HIV was consistently overrepresented. Hepatitis A was significantly overrepresented in the 2006–2017 publications, and a non-significant outlier in the overall DALY analysis. Ebola virus disease (EVD) and hepatitis C were the only other significantly overrepresented disease, and hepatitis C not a significant outlier in the mortality analysis. We believe the West African EVD was not only a significant globally important outbreak but coincided with advances in data generation through near real-time, whole genome sequencing, increasing the likelihood of publication in high ranking public health and multi-disciplinary journals.

When we compared the percentage change in DALY, YLL and mortality between 2006 and 2016 no infectious disease was underrepresented in publications from the 2006 to 2017 period. However, TB, malaria and HIV were overrepresented in all estimates and hepatitis B in the mortality model.

Finally, in the long-term datasets (Fig. 1), we can see some interesting changes in publications over the 118 years of publications. Publications relating to TB and malaria remain dominant in the literature, whereas there are declines in diphtheria and other vaccine-preventable diseases. Out of interest, we performed the same search for smallpox, because this is the one human pathogen globally eradicated, so now has zero burden of disease (Supplementary information). We discovered an increased annual rate of publication from pre-eradication (⩽1977, 3.3 mean, 2.9–3.8 95% CI) to post-eradication (>1977, 6.0 mean, 5.2–6.7 95% CI) in these journals, using the last case in 1977 rather than formal eradication in 1980 as a breakpoint. However, the rates differed significantly by journal, in particular The Lancet published at a greater annual rate prior to eradication, whereas the other three journals increased their publication rates after smallpox eradication (Fig. 3). We suspect this sustained interested was because of concerns regarding smallpox reintroduction [Reference Ferguson13, Reference Gani and Leach14].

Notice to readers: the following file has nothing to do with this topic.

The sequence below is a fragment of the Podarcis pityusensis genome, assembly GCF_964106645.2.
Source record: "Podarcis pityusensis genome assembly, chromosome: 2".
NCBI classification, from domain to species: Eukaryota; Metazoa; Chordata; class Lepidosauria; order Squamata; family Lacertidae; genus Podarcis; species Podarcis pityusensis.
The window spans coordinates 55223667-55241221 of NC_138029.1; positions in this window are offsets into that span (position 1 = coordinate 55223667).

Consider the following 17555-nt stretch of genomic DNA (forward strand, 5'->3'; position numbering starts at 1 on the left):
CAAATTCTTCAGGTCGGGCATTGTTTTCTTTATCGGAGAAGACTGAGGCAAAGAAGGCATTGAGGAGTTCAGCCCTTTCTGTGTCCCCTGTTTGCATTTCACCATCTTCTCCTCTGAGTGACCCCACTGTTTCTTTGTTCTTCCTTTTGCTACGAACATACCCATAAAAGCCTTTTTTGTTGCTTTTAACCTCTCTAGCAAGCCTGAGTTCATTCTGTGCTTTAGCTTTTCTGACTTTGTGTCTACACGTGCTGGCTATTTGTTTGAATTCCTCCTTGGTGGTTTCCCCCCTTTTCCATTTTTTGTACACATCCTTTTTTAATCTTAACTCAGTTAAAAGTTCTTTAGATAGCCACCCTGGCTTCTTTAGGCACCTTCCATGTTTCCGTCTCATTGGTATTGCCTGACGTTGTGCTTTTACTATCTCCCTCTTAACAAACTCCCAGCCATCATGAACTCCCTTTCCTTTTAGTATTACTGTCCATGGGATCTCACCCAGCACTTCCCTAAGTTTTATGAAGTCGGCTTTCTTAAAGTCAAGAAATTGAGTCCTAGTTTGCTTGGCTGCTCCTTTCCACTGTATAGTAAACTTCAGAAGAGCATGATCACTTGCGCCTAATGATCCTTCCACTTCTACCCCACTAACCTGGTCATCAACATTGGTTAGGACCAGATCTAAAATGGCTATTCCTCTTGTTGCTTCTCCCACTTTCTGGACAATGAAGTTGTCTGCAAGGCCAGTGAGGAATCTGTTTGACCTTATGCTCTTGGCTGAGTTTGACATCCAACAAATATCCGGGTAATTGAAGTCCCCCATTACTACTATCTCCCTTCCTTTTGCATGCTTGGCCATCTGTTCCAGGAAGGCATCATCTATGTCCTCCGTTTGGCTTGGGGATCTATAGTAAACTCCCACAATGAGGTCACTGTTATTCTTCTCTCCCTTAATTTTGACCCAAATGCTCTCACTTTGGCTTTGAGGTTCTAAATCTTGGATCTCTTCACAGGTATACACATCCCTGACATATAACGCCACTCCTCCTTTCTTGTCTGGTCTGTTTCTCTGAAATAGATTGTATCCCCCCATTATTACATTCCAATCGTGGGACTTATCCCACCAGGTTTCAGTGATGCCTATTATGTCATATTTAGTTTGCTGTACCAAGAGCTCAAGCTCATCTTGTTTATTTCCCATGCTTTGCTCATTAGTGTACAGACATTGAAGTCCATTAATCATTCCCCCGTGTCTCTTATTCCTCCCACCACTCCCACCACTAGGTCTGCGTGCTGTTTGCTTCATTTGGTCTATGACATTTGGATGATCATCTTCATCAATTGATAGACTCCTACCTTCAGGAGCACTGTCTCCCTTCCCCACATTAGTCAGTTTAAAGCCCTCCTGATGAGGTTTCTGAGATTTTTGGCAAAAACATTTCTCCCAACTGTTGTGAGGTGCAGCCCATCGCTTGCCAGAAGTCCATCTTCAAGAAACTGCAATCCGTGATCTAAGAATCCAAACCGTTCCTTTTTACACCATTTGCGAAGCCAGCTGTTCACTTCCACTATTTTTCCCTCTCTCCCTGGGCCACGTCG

Fig. 3. Smallpox publications in four major journals. The last case was reported in 1977 (black dashed line, time series), and was used to define pre- and post-eradication periods as the burden of disease was then zero. Mean rates with 95% CIs pre- and post-eradication are shown for all four journals together and by journal.

Policy implications